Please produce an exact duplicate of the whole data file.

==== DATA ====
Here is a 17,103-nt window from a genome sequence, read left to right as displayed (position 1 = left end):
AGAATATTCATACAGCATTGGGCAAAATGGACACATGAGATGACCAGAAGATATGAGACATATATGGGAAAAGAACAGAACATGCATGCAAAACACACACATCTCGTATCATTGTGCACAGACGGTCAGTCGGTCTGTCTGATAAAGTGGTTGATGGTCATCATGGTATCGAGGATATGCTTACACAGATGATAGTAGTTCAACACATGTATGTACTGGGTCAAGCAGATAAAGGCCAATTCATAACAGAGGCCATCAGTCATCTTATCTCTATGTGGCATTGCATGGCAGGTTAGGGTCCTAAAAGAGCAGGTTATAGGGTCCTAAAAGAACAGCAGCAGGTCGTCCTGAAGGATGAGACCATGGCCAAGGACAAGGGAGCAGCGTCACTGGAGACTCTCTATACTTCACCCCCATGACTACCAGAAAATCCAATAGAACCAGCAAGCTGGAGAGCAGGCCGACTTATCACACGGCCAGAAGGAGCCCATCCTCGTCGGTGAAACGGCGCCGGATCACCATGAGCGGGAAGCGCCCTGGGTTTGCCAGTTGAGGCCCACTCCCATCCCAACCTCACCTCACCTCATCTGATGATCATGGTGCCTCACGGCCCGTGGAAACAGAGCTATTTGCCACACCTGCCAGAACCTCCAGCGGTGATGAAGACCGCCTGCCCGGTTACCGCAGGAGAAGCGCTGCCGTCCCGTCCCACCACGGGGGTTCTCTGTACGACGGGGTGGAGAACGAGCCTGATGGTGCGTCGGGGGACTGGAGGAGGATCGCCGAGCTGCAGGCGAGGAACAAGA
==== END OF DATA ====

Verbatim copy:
Here is a 17,103-nt window from a genome sequence, read left to right as displayed (position 1 = left end):
AGAATATTCATACAGCATTGGGCAAAATGGACACATGAGATGACCAGAAGATATGAGACATATATGGGAAAAGAACAGAACATGCATGCAAAACACACACATCTCGTATCATTGTGCACAGACGGTCAGTCGGTCTGTCTGATAAAGTGGTTGATGGTCATCATGGTATCGAGGATATGCTTACACAGATGATAGTAGTTCAACACATGTATGTACTGGGTCAAGCAGATAAAGGCCAATTCATAACAGAGGCCATCAGTCATCTTATCTCTATGTGGCATTGCATGGCAGGTTAGGGTCCTAAAAGAGCAGGTTATAGGGTCCTAAAAGAACAGCAGCAGGTCGTCCTGAAGGATGAGACCATGGCCAAGGACAAGGGAGCAGCGTCACTGGAGACTCTCTATACTTCACCCCCATGACTACCAGAAAATCCAATAGAACCAGCAAGCTGGAGAGCAGGCCGACTTATCACACGGCCAGAAGGAGCCCATCCTCGTCGGTGAAACGGCGCCGGATCACCATGAGCGGGAAGCGCCCTGGGTTTGCCAGTTGAGGCCCACTCCCATCCCAACCTCACCTCACCTCATCTGATGATCATGGTGCCTCACGGCCCGTGGAAACAGAGCTATTTGCCACACCTGCCAGAACCTCCAGCGGTGATGAAGACCGCCTGCCCGGTTACCGCAGGAGAAGCGCTGCCGTCCCGTCCCACCACGGGGGTTCTCTGTACGACGGGGTGGAGAACGAGCCTGATGGTGCGTCGGGGGACTGGAGGAGGATCGCCGAGCTGCAGGCGAGGAACAAGA